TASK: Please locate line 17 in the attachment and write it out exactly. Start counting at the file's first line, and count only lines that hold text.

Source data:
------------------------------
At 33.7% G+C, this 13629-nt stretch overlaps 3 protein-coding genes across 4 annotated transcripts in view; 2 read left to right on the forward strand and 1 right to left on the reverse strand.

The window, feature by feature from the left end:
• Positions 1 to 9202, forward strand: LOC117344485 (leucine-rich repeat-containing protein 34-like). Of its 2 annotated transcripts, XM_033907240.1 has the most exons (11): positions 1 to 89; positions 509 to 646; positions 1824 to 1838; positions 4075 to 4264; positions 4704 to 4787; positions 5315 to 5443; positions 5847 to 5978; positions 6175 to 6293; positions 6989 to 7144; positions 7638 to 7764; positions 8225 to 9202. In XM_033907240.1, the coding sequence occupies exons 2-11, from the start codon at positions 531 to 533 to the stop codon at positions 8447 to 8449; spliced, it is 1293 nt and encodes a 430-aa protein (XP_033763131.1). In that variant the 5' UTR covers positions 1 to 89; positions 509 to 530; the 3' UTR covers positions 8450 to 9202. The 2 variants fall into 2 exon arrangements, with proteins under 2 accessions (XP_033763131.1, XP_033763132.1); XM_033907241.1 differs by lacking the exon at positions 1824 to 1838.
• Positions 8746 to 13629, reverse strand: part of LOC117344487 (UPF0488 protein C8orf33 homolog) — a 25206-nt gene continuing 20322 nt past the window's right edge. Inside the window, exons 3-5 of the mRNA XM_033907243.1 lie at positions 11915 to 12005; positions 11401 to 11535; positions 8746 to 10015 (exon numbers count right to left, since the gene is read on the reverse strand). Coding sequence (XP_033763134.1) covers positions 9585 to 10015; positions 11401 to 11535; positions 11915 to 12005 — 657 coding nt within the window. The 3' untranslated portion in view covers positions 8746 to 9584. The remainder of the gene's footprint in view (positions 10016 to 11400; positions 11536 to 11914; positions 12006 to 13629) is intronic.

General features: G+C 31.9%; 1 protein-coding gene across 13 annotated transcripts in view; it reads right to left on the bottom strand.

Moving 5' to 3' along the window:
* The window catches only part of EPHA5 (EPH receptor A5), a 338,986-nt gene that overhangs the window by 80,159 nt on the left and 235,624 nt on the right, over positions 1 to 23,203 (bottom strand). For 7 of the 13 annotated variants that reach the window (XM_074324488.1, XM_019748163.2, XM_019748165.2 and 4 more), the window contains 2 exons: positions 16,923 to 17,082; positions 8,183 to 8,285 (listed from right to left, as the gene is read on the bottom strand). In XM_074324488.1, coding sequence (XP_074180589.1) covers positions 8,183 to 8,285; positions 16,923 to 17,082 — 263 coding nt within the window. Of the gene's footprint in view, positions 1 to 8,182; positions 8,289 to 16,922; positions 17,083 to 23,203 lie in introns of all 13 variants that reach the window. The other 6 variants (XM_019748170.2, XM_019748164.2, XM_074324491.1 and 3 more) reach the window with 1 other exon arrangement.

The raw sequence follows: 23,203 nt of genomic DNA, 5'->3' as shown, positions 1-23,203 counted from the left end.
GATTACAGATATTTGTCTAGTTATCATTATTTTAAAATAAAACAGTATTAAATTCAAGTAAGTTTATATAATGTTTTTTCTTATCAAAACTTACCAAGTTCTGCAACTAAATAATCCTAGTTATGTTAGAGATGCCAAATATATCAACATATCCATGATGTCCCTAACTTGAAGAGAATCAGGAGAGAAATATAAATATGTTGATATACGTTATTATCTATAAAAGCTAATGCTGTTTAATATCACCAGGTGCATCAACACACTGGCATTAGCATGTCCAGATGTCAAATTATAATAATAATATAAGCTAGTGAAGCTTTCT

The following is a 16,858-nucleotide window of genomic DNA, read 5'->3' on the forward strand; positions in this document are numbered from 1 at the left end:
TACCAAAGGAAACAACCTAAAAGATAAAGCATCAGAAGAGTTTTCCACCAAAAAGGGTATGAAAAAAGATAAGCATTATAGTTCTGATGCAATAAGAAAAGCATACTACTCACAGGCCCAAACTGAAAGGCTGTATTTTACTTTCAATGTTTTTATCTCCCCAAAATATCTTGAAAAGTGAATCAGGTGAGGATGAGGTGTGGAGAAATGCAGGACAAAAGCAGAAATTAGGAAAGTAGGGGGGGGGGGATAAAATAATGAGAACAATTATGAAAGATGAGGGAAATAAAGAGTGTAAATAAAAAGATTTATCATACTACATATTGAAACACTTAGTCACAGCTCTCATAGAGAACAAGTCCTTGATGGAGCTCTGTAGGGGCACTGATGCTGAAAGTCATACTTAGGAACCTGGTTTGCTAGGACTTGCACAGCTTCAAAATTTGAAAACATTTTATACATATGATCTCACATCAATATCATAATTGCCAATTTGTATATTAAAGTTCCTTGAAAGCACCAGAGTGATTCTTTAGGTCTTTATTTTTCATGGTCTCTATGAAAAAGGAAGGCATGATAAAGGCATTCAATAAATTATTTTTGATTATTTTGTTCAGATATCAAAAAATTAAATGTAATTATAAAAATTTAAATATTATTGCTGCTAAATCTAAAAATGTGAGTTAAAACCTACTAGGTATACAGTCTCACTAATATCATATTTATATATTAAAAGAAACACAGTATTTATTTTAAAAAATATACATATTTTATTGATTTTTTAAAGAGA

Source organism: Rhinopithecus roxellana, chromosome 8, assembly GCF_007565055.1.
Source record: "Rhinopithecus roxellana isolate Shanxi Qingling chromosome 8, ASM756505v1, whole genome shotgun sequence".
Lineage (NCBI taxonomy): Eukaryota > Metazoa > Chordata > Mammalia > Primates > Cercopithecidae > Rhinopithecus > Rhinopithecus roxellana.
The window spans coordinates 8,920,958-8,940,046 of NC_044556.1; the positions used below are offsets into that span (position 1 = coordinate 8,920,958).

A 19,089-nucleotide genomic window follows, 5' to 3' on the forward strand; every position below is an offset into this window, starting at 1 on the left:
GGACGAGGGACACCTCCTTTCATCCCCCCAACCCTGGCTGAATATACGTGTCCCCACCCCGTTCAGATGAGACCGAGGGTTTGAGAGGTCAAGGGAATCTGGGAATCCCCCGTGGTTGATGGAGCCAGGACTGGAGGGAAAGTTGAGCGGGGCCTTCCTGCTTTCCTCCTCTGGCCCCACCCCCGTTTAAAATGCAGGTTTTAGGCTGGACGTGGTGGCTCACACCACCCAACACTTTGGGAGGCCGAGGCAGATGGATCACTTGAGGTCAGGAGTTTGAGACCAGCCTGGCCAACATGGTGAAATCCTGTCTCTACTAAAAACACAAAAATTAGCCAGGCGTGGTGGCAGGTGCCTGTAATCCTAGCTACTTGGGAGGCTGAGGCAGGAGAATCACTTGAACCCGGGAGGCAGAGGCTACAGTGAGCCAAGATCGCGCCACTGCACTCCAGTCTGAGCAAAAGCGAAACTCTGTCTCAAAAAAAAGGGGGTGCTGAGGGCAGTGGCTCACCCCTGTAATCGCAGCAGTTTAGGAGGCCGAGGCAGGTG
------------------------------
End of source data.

GGACGAGGGACACCTCCTTTCATCCCCCCAACCCTGGCTGAATATACGTGTCCCCACCCCGTTCAGATGAGACCGAGGGTTTGAGAGGTCAAGGGAATCTGGGAATCCCCCGTGGTTGATGGAGCCAGGACTGGAGGGAAAGTTGAGCGGGGCCTTCCTGCTTTCCTCCTCTGGCCCCACCCCCGTTTAAAATGCAGGTTTTAGGCTGGACGTGGTGGCTCACACCACCCAACACTTTGGGAGGCCGAGGCAGATGGATCACTTGAGGTCAGGAGTTTGAGACCAGCCTGGCCAACATGGTGAAATCCTGTCTCTACTAAAAACACAAAAATTAGCCAGGCGTGGTGGCAGGTGCCTGTAATCCTAGCTACTTGGGAGGCTGAGGCAGGAGAATCACTTGAACCCGGGAGGCAGAGGCTACAGTGAGCCAAGATCGCGCCACTGCACTCCAGTCTGAGCAAAAGCGAAACTCTGTCTCAAAAAAAAGGGGGTGCTGAGGGCAGTGGCTCACCCCTGTAATCGCAGCAGTTTAGGAGGCCGAGGCAGGTG